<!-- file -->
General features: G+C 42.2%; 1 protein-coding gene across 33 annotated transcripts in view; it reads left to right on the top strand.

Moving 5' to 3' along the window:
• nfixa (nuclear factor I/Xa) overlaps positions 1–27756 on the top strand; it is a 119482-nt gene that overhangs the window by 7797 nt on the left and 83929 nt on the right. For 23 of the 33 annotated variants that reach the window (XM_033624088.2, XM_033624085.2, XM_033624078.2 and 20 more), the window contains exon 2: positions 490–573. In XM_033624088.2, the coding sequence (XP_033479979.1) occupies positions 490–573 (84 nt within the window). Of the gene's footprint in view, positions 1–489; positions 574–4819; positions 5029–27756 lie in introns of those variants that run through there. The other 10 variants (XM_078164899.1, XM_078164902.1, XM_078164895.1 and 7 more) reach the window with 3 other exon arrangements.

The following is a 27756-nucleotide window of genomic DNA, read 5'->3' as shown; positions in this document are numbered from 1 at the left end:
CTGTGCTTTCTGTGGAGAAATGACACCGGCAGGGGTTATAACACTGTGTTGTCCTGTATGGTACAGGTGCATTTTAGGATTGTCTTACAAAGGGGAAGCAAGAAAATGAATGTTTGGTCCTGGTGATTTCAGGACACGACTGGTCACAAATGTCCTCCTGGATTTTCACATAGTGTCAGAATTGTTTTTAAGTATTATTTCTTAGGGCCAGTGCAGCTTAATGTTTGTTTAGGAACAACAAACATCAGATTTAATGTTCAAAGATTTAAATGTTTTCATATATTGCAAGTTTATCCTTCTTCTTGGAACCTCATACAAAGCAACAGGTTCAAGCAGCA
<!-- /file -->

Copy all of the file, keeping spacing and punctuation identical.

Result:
General features: G+C 42.2%; 1 protein-coding gene across 33 annotated transcripts in view; it reads left to right on the top strand.

Moving 5' to 3' along the window:
• nfixa (nuclear factor I/Xa) overlaps positions 1–27756 on the top strand; it is a 119482-nt gene that overhangs the window by 7797 nt on the left and 83929 nt on the right. For 23 of the 33 annotated variants that reach the window (XM_033624088.2, XM_033624085.2, XM_033624078.2 and 20 more), the window contains exon 2: positions 490–573. In XM_033624088.2, the coding sequence (XP_033479979.1) occupies positions 490–573 (84 nt within the window). Of the gene's footprint in view, positions 1–489; positions 574–4819; positions 5029–27756 lie in introns of those variants that run through there. The other 10 variants (XM_078164899.1, XM_078164902.1, XM_078164895.1 and 7 more) reach the window with 3 other exon arrangements.

The following is a 27756-nucleotide window of genomic DNA, read 5'->3' as shown; positions in this document are numbered from 1 at the left end:
CTGTGCTTTCTGTGGAGAAATGACACCGGCAGGGGTTATAACACTGTGTTGTCCTGTATGGTACAGGTGCATTTTAGGATTGTCTTACAAAGGGGAAGCAAGAAAATGAATGTTTGGTCCTGGTGATTTCAGGACACGACTGGTCACAAATGTCCTCCTGGATTTTCACATAGTGTCAGAATTGTTTTTAAGTATTATTTCTTAGGGCCAGTGCAGCTTAATGTTTGTTTAGGAACAACAAACATCAGATTTAATGTTCAAAGATTTAAATGTTTTCATATATTGCAAGTTTATCCTTCTTCTTGGAACCTCATACAAAGCAACAGGTTCAAGCAGCA